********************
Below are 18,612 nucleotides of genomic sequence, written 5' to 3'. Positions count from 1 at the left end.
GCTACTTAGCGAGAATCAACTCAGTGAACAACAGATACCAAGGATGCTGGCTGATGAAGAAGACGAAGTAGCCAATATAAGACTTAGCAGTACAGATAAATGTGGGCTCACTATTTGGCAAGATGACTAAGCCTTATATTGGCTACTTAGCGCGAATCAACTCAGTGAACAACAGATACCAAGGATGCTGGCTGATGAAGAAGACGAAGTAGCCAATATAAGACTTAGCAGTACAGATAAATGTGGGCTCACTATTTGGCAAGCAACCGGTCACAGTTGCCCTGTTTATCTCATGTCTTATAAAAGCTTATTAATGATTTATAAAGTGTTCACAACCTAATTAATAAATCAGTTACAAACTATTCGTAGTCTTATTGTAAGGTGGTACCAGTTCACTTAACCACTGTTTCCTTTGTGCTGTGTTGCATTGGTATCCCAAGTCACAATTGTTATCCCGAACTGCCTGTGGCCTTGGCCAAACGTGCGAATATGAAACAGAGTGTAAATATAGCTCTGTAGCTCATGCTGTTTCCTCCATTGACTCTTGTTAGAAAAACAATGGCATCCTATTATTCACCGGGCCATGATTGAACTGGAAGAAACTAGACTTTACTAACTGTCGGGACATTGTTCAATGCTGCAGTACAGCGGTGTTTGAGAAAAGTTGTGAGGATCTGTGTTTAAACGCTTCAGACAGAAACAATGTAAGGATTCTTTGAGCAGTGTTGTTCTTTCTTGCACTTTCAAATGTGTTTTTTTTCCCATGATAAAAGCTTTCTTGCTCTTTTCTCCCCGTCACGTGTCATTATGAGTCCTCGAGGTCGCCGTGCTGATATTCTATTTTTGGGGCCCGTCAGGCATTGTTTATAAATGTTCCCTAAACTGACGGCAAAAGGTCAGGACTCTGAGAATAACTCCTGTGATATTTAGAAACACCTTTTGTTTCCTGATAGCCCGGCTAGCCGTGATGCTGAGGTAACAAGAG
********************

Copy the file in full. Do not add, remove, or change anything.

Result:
Below are 18,612 nucleotides of genomic sequence, written 5' to 3'. Positions count from 1 at the left end.
GCTACTTAGCGAGAATCAACTCAGTGAACAACAGATACCAAGGATGCTGGCTGATGAAGAAGACGAAGTAGCCAATATAAGACTTAGCAGTACAGATAAATGTGGGCTCACTATTTGGCAAGATGACTAAGCCTTATATTGGCTACTTAGCGCGAATCAACTCAGTGAACAACAGATACCAAGGATGCTGGCTGATGAAGAAGACGAAGTAGCCAATATAAGACTTAGCAGTACAGATAAATGTGGGCTCACTATTTGGCAAGCAACCGGTCACAGTTGCCCTGTTTATCTCATGTCTTATAAAAGCTTATTAATGATTTATAAAGTGTTCACAACCTAATTAATAAATCAGTTACAAACTATTCGTAGTCTTATTGTAAGGTGGTACCAGTTCACTTAACCACTGTTTCCTTTGTGCTGTGTTGCATTGGTATCCCAAGTCACAATTGTTATCCCGAACTGCCTGTGGCCTTGGCCAAACGTGCGAATATGAAACAGAGTGTAAATATAGCTCTGTAGCTCATGCTGTTTCCTCCATTGACTCTTGTTAGAAAAACAATGGCATCCTATTATTCACCGGGCCATGATTGAACTGGAAGAAACTAGACTTTACTAACTGTCGGGACATTGTTCAATGCTGCAGTACAGCGGTGTTTGAGAAAAGTTGTGAGGATCTGTGTTTAAACGCTTCAGACAGAAACAATGTAAGGATTCTTTGAGCAGTGTTGTTCTTTCTTGCACTTTCAAATGTGTTTTTTTTCCCATGATAAAAGCTTTCTTGCTCTTTTCTCCCCGTCACGTGTCATTATGAGTCCTCGAGGTCGCCGTGCTGATATTCTATTTTTGGGGCCCGTCAGGCATTGTTTATAAATGTTCCCTAAACTGACGGCAAAAGGTCAGGACTCTGAGAATAACTCCTGTGATATTTAGAAACACCTTTTGTTTCCTGATAGCCCGGCTAGCCGTGATGCTGAGGTAACAAGAG